Children play an important role in our communities and in our churches. We encourage all Uniting Churches to have a special focus on the children in the congregation, in their extended families and in the community at least once a year.
Children’s Sunday is not a part of the traditional church calendar. It is an offshoot of Australia’s annual observance of Children’s Week, during the fourth week in October.
What is Children's Week?
Children's Week is an annual festival which is celebrated during the month of October and includes Universal Children's Day which is held always on the fourth Wednesday of October.
A diverse range of events and activities are organised at national, state and local levels. These focus the attention of the wider community on children, their needs and achievements. This is something Christians are called to do all year long, as we serve the children in our own communities and advocate for voiceless, underprivileged and hurting children throughout the world.
Thousands of children and their families around Australia are involved in activities and events during Children’s Week, through schools, playgroups, childcare, kindergartens, cultural groups, libraries, departments and community groups. It is appropriate to add ‘churches’ to that list.
For more information about Children’s Week:
- Children’s Week Council of Australia http://www.childrensweek.org.au/
- South Australia’s Children’s Week www.sachildrensweek.org.au
Celebrating Children’s Week 2019, 18-27 October
Intergenerational worship service ideas
Children play an important role in our communities and in our churches. We encourage you to play, learn and grow together as disciples of Jesus Christ by celebrating Children’s Week during any worship services held during this week (e.g. Sunday 20 or 27 October).
The theme focuses on the right of children to have access to good quality health care.
This resource has different ideas for celebrating children and building relationships across generations. There are ideas for welcome to worship, call to worship, early word, prayers of praise and prayers for others. Worship leaders could choose to use one or more of these ideas in shaping worship in Children’s Week.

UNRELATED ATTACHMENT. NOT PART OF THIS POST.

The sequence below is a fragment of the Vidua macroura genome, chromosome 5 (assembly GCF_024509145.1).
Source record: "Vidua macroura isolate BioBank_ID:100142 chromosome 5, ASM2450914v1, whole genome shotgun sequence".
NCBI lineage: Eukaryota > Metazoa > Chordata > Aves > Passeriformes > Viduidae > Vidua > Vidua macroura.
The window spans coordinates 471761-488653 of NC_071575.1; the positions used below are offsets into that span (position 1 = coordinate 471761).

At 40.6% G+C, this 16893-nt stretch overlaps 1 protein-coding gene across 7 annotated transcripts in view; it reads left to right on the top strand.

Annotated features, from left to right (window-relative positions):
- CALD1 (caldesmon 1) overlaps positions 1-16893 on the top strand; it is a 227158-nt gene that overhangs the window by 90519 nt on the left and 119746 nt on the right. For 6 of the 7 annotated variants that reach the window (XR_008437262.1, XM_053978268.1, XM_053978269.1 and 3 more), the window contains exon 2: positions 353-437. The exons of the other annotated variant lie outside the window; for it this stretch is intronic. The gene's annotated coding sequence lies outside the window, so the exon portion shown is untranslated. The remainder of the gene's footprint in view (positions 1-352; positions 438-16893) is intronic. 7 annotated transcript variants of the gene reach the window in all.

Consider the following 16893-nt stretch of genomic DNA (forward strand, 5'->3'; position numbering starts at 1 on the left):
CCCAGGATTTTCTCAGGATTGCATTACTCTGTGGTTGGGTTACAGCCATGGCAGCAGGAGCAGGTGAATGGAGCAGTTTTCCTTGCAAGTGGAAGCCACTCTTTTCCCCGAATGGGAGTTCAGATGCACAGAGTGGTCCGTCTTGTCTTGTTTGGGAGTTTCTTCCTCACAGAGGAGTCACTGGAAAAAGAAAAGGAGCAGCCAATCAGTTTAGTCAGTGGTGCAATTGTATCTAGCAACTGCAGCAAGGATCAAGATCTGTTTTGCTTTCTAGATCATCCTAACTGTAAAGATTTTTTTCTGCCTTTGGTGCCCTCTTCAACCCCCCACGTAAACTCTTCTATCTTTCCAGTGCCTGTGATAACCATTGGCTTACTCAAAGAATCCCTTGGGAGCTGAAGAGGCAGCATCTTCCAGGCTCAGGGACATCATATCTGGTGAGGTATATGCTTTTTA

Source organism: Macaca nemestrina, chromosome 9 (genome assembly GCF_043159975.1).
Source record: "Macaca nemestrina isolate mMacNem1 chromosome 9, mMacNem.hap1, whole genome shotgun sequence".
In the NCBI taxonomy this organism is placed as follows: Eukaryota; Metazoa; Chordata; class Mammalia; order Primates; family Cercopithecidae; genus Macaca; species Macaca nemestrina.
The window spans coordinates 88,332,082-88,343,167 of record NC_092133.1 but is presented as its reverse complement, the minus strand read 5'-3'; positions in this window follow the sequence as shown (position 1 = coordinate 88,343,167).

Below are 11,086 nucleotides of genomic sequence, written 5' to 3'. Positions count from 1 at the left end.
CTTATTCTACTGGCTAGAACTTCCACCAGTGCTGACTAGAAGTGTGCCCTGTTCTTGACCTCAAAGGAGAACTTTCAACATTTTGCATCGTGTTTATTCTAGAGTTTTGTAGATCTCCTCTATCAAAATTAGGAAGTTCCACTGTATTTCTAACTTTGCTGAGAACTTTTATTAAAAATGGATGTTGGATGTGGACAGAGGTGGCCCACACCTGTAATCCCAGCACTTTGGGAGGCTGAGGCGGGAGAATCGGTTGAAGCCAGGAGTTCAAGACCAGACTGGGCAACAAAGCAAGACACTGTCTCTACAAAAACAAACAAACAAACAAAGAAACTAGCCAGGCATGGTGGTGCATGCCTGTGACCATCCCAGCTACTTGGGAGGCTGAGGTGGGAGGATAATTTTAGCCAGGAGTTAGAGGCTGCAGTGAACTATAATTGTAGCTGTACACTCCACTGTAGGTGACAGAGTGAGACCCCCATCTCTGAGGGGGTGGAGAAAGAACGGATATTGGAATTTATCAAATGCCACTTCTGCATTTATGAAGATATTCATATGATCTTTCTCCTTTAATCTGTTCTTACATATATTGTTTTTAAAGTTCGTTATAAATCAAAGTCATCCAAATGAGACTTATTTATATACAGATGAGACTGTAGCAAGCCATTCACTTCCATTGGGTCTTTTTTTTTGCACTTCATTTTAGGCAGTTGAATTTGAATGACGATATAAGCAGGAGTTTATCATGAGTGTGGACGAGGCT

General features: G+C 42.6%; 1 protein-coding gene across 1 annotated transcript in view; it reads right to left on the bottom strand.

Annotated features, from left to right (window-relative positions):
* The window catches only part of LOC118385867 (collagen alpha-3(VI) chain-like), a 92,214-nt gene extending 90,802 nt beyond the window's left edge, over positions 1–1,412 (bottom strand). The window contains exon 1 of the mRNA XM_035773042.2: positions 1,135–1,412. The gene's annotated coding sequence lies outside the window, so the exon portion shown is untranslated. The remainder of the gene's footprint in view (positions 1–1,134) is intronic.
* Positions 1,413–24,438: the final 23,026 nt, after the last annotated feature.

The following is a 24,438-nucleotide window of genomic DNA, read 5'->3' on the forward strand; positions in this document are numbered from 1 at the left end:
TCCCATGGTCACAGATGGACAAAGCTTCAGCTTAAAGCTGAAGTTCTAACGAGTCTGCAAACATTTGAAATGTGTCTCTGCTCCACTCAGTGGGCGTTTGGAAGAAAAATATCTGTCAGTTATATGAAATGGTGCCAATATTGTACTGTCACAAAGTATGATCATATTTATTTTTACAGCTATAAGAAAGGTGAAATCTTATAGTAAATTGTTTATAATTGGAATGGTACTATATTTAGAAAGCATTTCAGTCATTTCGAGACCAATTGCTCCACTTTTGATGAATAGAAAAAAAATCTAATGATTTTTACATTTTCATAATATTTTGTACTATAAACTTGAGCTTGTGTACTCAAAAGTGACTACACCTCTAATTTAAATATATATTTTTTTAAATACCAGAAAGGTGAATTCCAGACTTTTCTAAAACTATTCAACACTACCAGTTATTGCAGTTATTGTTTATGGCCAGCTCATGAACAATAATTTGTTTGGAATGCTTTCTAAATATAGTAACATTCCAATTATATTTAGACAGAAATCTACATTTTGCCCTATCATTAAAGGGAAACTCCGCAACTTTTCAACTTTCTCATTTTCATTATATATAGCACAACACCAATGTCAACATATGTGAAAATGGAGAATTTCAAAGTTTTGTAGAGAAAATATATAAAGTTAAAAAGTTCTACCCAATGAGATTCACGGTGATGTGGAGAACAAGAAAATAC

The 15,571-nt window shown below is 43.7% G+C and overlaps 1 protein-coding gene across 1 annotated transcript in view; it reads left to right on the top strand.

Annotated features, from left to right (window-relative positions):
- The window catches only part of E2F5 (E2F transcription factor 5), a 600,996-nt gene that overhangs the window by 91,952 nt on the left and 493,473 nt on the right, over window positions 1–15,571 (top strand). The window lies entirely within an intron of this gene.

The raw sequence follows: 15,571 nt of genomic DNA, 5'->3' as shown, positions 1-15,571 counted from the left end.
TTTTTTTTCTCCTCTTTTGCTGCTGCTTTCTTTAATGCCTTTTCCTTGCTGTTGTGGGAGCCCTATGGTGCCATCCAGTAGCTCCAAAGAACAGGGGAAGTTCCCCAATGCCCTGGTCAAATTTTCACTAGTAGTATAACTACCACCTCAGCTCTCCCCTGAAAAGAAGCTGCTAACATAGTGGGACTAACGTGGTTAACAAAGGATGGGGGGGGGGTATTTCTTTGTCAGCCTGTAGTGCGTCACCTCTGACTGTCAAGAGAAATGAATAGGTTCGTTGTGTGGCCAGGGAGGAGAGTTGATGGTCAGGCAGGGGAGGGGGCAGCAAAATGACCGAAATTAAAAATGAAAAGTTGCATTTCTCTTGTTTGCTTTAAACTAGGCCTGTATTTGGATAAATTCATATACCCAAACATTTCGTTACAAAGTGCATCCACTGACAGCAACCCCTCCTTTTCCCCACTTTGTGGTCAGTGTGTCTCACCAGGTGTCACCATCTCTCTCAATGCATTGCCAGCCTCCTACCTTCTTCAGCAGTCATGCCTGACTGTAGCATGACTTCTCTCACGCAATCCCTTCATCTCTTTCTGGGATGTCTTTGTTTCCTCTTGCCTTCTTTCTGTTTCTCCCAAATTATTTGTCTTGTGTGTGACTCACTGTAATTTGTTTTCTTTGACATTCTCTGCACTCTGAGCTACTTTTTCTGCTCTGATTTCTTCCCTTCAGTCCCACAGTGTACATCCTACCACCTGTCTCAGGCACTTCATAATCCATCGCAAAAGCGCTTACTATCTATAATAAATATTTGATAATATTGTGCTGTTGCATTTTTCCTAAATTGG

Here are ideas and resources for churches to engage with Children’s Week.
Connecting your church with Children's Week
In planning your church’s observation of Children’s Sunday, find out what children in your congregation and neighbourhood are doing in their schools, playgroups, Scout groups and other organisations during Children’s Week. Find a way to support and encourage these activities, eg
- If you have a suitable hall, offer it to organisers of Children’s Week activities to display a gallery of photographs of children involved in Children’s Week activities or ‘museum of displays’ of Children’s Week projects. You might have a number of openings of the gallery/museum for the public. Consider selling dessert to people who come to the display and donate the proceeds to a special child-welfare project.
- Integrate reports of children’s week events into your worship, learning, and or fellowship activities during the week.
- Encourage children from your church to invite friends who have been involved with them in Children’s Week activities and projects to come along to your celebration as a part of the week.
- Encourage grandparents, aunts and uncles and other adults to ask young relatives and neighbours about any activities or projects they have been involved with during Children’s Week — and invite them to come along to your worship celebration.
- Send letters of appreciation from your congregation to organisers of Children’s Week events and activities in your community — and invite them to your celebration service.
Connecting with children in your church
- Hold an intergenerational worship service or use intergenerational worship principles for the first part of the service when children are present. See here for intergenerational worship ideas: https://sa.uca.org.au/intergen/church-resources/all-age-worship/
- Hold a special after-worship morning tea with lots of creative food that the children will enjoy. Encourage members of the congregation to talk with (not to) the children.
- Launch an ongoing program of intergenerational buddies. Ask for volunteers of the 'grandparent' generation of the church to commit to making a specific child in the church feel that they are special and that they belong. The buddy will need to remember the child's name, actively seek to get to know them, be a listening ear, speak with them each week at church, send a card on their birthday and at Christmas and be genuinely interested in the child. If they spend any time alone with the child, they will also need to meet the Duty of Care requirements of Uniting Church SA as explained in the Called to Care resources. Visit: http://sa.uca.org.au/called-to-care/
Prayers for children
Children's Sunday is a great time to focus on the joys of being children and the joys of parenthood. As a community we should be thankful for the joy that children bring. Also pray about some of the negative factors that influence children and families such as poor nutrition, abuse and neglect, ill health, lack of education and lack of safety due to violence or war.
There are prayers for children in the ‘Service of Thanksgiving for and Blessing of a Child’ in Uniting in Worship 2 (pp 322, 323)